Background: Follow-up examinations in a rehabilitation center clinic after stroke are essential for coordinating post-acute services and monitoring patient progress. Of first-stroke patients discharged from our rehabilitation ward to the community 92% are invited for ambulatory check-up once every 6 months.
Objectives: To review patient complaints at follow-up and the recommendations issued by the attending physical medicine and rehabilitation specialist at the outpatient clinic.
Methods: We extracted relevant data from the records, and assessed the relationship between functional status on admission and discharge (measured by FIM), length of stay, and number of complaints. Patients were divided according to the side of neurologic damage, etiology, whether the stroke was a first or recurrent event, and main clinical syndrome (neglect or aphasia).
Results: Patients' complaints included: decreased hand function (40%), general functional deterioration (20%), difficulty walking (11%), speech dysfunction (10%), various pains (especially in plegic shoulder) (8%), urine control (2%), sexual dysfunction (3%), swallowing difficulties (2%), and cognitive disturbances (2%). Patients received the following recommendations: physiotherapy (52.5%), occupational therapy (37.5%), speech therapy (12.5%), different bracing techniques (22.5%), pain clinic treatment (12.5%), changing medication prescriptions (7.5%), psychological treatment (10%), sexual rehabilitation (5%), vocational counseling (2.5%), counseling by social workers (2.5%), and recurrent neuropsychological diagnosis (2.5%). A reverse correlation was found between the number of complaints and FIM at admission (P = 0.0001) and discharge (P = 0.0003), and between LOS and FIM at admission (P = 0.0001) and discharge (P = 0.004). A direct correlation was found between the number of complaints and LOS (P = 0.029). No relation was found between age, type of stroke, first and recurrent event, and clinical syndromes and patient complaints in the outpatient rehabilitation. Community rehabilitation services met 58% of all recommendations in 62% of patients, mainly physiotherapy and occupational therapy, with 34% of patients waiting for implementation of the recommendations and 4% not available for follow-up.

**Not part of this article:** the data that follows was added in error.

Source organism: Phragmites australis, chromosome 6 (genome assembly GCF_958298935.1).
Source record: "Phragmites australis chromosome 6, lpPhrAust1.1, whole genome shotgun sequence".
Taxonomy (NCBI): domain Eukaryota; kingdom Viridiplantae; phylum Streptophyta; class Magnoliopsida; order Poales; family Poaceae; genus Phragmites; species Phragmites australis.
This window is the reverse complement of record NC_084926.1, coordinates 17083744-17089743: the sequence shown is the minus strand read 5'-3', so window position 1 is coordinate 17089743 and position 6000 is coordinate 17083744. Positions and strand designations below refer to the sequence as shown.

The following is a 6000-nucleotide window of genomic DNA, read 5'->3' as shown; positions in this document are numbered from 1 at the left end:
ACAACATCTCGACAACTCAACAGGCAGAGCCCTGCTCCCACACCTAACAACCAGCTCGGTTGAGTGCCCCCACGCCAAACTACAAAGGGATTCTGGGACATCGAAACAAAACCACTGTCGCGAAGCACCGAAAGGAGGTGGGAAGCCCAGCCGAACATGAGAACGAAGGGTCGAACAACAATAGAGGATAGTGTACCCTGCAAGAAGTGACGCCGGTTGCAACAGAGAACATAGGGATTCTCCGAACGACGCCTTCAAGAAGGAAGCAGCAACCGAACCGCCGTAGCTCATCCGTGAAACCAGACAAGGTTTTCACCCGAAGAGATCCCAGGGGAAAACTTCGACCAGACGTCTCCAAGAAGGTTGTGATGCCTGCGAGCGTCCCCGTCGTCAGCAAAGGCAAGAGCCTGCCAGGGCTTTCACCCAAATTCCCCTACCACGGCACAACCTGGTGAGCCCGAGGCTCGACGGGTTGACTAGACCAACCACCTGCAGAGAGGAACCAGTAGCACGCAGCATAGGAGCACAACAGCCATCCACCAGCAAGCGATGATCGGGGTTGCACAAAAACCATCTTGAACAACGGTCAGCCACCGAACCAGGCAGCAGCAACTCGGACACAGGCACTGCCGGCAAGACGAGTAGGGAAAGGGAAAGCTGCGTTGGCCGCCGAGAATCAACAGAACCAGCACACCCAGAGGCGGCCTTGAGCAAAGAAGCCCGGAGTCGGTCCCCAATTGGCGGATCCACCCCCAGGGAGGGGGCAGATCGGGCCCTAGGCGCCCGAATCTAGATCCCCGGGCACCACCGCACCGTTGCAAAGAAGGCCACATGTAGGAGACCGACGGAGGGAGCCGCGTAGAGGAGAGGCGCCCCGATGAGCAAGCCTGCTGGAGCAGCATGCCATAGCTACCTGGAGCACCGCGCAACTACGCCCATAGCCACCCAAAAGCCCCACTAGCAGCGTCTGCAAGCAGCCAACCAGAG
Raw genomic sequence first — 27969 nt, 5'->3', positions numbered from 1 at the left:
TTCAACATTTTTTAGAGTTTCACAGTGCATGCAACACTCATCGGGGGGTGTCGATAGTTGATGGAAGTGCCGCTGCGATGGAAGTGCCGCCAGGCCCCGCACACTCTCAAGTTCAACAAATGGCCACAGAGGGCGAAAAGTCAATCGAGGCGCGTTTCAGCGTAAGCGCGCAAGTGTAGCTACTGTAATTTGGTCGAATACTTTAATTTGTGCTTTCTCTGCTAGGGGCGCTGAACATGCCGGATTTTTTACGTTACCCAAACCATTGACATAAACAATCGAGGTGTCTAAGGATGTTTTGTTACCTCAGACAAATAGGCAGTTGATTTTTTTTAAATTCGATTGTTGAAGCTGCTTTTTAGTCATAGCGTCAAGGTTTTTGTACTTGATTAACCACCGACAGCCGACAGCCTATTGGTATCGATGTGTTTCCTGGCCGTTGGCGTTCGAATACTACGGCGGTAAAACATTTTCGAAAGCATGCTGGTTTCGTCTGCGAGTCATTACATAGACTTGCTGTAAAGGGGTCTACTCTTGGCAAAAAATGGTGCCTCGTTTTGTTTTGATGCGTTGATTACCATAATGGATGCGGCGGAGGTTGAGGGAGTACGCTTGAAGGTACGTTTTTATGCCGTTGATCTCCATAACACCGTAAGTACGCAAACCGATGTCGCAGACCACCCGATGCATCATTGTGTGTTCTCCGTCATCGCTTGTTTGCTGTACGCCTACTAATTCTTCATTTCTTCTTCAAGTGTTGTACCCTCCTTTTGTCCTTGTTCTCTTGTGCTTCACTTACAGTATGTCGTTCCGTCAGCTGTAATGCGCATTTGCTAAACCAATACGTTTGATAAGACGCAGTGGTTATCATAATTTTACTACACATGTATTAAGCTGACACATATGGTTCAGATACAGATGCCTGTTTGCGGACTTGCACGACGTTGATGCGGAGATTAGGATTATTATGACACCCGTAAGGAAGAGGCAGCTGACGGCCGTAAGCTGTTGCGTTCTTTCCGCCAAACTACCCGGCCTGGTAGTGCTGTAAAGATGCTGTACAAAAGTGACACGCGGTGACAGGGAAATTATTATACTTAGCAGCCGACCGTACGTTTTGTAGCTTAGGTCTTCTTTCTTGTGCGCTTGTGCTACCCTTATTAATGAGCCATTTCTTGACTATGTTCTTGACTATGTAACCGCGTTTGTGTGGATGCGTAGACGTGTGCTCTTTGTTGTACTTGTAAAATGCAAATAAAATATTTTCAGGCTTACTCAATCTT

Conclusions: Follow-up examinations should be an integral part of post-stroke rehabilitation. Rehabilitation treatment in the community must be strengthened.